Review: Might & Magic: Duel of Champions (iPad)

5 mins read

The iPad has led a bit of a renaissance when it comes to collectible card games (CCGs). The large screen and the ability to display the beautiful art of the cards typically have in Retina-quality HD makes it a natural platform for the genre.

Amazingly Magic The Gathering, which dominates CCGs in the “real world,” has yet to offer a true CCG experience on the iOS platform. Sure there’s the Duels of the Planeswalker game, but that’s an arcade take on the genre, providing players with pre-designed decks and limited customisation options.

Duel of Champions is one of Ubisoft’s many attempts at getting a foot into the digital CCG world (there’s also an Assassin’s Creed game), and it’s probably the best one for anyone new to the genre to try and see if it’s for them. For starters it’s quite generous with what you can get out of the free download; play through the tutorials and you’ll have enough in-game currency to buy a couple of booster decks of cards, and generally experience the full game before it becomes necessary to invest real money in it.

It’s also a well-supported game, and is cross compatible with the PC version – yes people with iPads on the go can play against people sitting comfortably at home. The community seems generally pleasant, though it’s a competitive environment and you’ll need to have the kind of constitution that can handle plenty of losses as you learn the ropes.

The game itself is quite easy to get a feel for. Six tutorial missions will acquaint you with all the necessary systems and rulesets, and then the game lets you loose to experiment with deck styles and the kind of strategies that are typical for most CCGs.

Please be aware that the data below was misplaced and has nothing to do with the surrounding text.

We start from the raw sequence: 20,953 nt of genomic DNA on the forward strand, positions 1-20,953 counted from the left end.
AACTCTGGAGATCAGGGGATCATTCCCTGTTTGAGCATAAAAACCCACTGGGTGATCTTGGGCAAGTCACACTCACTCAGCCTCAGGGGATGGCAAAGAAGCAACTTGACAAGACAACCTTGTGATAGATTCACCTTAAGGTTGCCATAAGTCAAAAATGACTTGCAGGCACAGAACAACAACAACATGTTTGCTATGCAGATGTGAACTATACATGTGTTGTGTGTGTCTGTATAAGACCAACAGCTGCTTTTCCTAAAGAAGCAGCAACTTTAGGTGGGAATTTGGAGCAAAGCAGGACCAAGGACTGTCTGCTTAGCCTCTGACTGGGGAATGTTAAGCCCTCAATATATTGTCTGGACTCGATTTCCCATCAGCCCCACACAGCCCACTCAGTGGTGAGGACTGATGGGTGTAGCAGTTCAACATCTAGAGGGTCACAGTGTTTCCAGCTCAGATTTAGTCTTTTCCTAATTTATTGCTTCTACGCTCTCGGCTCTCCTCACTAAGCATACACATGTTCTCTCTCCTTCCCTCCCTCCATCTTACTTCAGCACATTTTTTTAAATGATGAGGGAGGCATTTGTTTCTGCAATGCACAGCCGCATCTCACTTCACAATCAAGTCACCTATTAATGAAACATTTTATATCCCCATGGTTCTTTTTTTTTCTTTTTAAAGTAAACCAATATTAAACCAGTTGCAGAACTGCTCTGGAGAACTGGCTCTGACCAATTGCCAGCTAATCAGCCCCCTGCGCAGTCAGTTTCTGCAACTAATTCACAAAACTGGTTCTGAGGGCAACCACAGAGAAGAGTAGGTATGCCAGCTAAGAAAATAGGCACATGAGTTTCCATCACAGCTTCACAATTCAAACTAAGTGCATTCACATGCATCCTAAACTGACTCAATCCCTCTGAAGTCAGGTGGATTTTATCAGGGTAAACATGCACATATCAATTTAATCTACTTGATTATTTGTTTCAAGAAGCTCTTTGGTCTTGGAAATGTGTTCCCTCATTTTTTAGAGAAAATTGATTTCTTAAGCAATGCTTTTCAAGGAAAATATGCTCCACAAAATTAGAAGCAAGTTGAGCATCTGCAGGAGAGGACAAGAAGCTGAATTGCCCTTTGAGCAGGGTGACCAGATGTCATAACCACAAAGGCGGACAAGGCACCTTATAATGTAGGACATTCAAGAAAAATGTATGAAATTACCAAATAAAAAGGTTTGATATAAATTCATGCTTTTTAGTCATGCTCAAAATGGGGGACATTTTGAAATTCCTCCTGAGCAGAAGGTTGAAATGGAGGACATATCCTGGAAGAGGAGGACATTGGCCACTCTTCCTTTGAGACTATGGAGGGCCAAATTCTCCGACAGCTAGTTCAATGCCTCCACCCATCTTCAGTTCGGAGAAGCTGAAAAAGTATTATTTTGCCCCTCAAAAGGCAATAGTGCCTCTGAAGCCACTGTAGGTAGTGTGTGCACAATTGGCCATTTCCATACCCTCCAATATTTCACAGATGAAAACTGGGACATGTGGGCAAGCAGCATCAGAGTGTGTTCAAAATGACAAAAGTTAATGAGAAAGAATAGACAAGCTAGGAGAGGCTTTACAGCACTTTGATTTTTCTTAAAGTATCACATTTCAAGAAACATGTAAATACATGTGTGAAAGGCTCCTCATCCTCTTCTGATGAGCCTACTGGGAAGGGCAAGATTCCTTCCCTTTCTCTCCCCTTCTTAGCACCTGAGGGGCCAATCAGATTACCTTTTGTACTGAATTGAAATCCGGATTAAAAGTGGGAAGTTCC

If you’ve ever played Magic the Gathering, then this is very similar, with just enough differences to avoid copyright litigation. If you haven’t; each card represents a creature, spell, or item. Each turn you’ll summon monsters and cast spells, with the general idea being to destroy your opponent’s army before yours is wiped out. The catch is that you’re limited in how many cards you can use each turn, and, being a card game, you’re never sure what you’ll have to work with next.

Do you fill your deck with cheap, weak characters and hope to flood the enemy with them to victory before he can bring his more powerful creatures to bear? Or do you try and drive your opponent insane by spells to disrupt his carefully-laid out strategies.

These games are infinitely replayable once they hook you in – every game is different and because the presentation is so gorgeous there’s a real thrill in building a perfect deck. It comes with a catch, though – as with most CCGs, if you want the best decks you’re going to need to be willing to spend money. Using real-world money to buy ‘packs’ of randomised digital cards can be a very expensive hobby – especially if you’re trying to get a specific rare card. It’s a business model that has sustained the CCG industry for some time, but if you’re one of those people that objects to in-app purchases and DLC, I don’t recommend you try this (or any other CCG, for that matter).

It ends up being good value for money, though, since the basic game is so much fun and experimenting with deck design is almost a hobby into itself. The main point here is that Ubisoft, not Wizards of the Coast, is the first to bring a “Magic the Gathering” equivalent game to the iPad.

– Matt S
Find me on Twitter: @DigitallyDownld
And I’m also on Game Center: WaltzIT

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  • Shadow Era's not a bad game, I agree.

    But it must be said, this one is a far better game system… it probably encourages you to spend a little more on it, but the system was easier to get into.

    But hey, it's great people have choices!

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